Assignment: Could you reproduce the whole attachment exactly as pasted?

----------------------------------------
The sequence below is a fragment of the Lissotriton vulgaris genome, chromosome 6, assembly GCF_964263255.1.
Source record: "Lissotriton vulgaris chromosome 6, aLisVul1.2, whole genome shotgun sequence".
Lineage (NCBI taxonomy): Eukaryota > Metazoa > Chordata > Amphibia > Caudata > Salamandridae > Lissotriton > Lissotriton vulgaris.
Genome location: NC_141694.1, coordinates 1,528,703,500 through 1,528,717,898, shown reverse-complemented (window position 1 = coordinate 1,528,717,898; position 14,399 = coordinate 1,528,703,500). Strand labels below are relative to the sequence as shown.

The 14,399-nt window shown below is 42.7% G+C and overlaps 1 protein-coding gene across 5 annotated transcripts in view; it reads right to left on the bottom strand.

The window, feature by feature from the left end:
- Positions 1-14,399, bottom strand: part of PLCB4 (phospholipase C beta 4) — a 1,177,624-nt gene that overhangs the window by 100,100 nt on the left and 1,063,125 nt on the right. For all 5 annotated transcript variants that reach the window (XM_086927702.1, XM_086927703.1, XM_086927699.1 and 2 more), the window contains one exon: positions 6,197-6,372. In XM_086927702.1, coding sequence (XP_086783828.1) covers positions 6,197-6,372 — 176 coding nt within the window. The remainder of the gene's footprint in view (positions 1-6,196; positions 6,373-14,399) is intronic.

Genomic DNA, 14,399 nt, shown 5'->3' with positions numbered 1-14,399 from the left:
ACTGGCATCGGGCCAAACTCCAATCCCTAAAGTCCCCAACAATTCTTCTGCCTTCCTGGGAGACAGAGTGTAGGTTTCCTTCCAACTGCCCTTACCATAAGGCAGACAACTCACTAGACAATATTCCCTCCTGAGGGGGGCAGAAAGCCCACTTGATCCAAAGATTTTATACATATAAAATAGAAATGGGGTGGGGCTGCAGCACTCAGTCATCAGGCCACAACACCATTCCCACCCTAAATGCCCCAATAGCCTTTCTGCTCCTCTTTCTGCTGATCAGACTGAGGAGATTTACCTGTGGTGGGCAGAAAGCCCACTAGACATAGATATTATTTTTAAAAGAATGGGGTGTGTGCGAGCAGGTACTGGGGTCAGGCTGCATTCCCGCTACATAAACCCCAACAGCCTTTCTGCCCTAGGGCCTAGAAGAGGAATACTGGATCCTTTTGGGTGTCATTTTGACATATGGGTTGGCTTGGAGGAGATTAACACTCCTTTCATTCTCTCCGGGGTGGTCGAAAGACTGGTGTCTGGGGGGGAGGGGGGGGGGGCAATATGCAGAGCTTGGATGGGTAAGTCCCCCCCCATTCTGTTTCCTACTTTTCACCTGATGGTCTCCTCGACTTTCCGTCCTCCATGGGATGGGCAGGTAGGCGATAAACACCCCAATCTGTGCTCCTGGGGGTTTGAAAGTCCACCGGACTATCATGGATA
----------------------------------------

The sequence below is a fragment of the Lissotriton vulgaris genome, chromosome 6, assembly GCF_964263255.1.
Source record: "Lissotriton vulgaris chromosome 6, aLisVul1.2, whole genome shotgun sequence".
Lineage (NCBI taxonomy): Eukaryota > Metazoa > Chordata > Amphibia > Caudata > Salamandridae > Lissotriton > Lissotriton vulgaris.
Genome location: NC_141694.1, coordinates 1,528,703,500 through 1,528,717,898, shown reverse-complemented (window position 1 = coordinate 1,528,717,898; position 14,399 = coordinate 1,528,703,500). Strand labels below are relative to the sequence as shown.

The 14,399-nt window shown below is 42.7% G+C and overlaps 1 protein-coding gene across 5 annotated transcripts in view; it reads right to left on the bottom strand.

The window, feature by feature from the left end:
- Positions 1-14,399, bottom strand: part of PLCB4 (phospholipase C beta 4) — a 1,177,624-nt gene that overhangs the window by 100,100 nt on the left and 1,063,125 nt on the right. For all 5 annotated transcript variants that reach the window (XM_086927702.1, XM_086927703.1, XM_086927699.1 and 2 more), the window contains one exon: positions 6,197-6,372. In XM_086927702.1, coding sequence (XP_086783828.1) covers positions 6,197-6,372 — 176 coding nt within the window. The remainder of the gene's footprint in view (positions 1-6,196; positions 6,373-14,399) is intronic.

Genomic DNA, 14,399 nt, shown 5'->3' with positions numbered 1-14,399 from the left:
ACTGGCATCGGGCCAAACTCCAATCCCTAAAGTCCCCAACAATTCTTCTGCCTTCCTGGGAGACAGAGTGTAGGTTTCCTTCCAACTGCCCTTACCATAAGGCAGACAACTCACTAGACAATATTCCCTCCTGAGGGGGGCAGAAAGCCCACTTGATCCAAAGATTTTATACATATAAAATAGAAATGGGGTGGGGCTGCAGCACTCAGTCATCAGGCCACAACACCATTCCCACCCTAAATGCCCCAATAGCCTTTCTGCTCCTCTTTCTGCTGATCAGACTGAGGAGATTTACCTGTGGTGGGCAGAAAGCCCACTAGACATAGATATTATTTTTAAAAGAATGGGGTGTGTGCGAGCAGGTACTGGGGTCAGGCTGCATTCCCGCTACATAAACCCCAACAGCCTTTCTGCCCTAGGGCCTAGAAGAGGAATACTGGATCCTTTTGGGTGTCATTTTGACATATGGGTTGGCTTGGAGGAGATTAACACTCCTTTCATTCTCTCCGGGGTGGTCGAAAGACTGGTGTCTGGGGGGGAGGGGGGGGGGGCAATATGCAGAGCTTGGATGGGTAAGTCCCCCCCCATTCTGTTTCCTACTTTTCACCTGATGGTCTCCTCGACTTTCCGTCCTCCATGGGATGGGCAGGTAGGCGATAAACACCCCAATCTGTGCTCCTGGGGGTTTGAAAGTCCACCGGACTATCATGGATA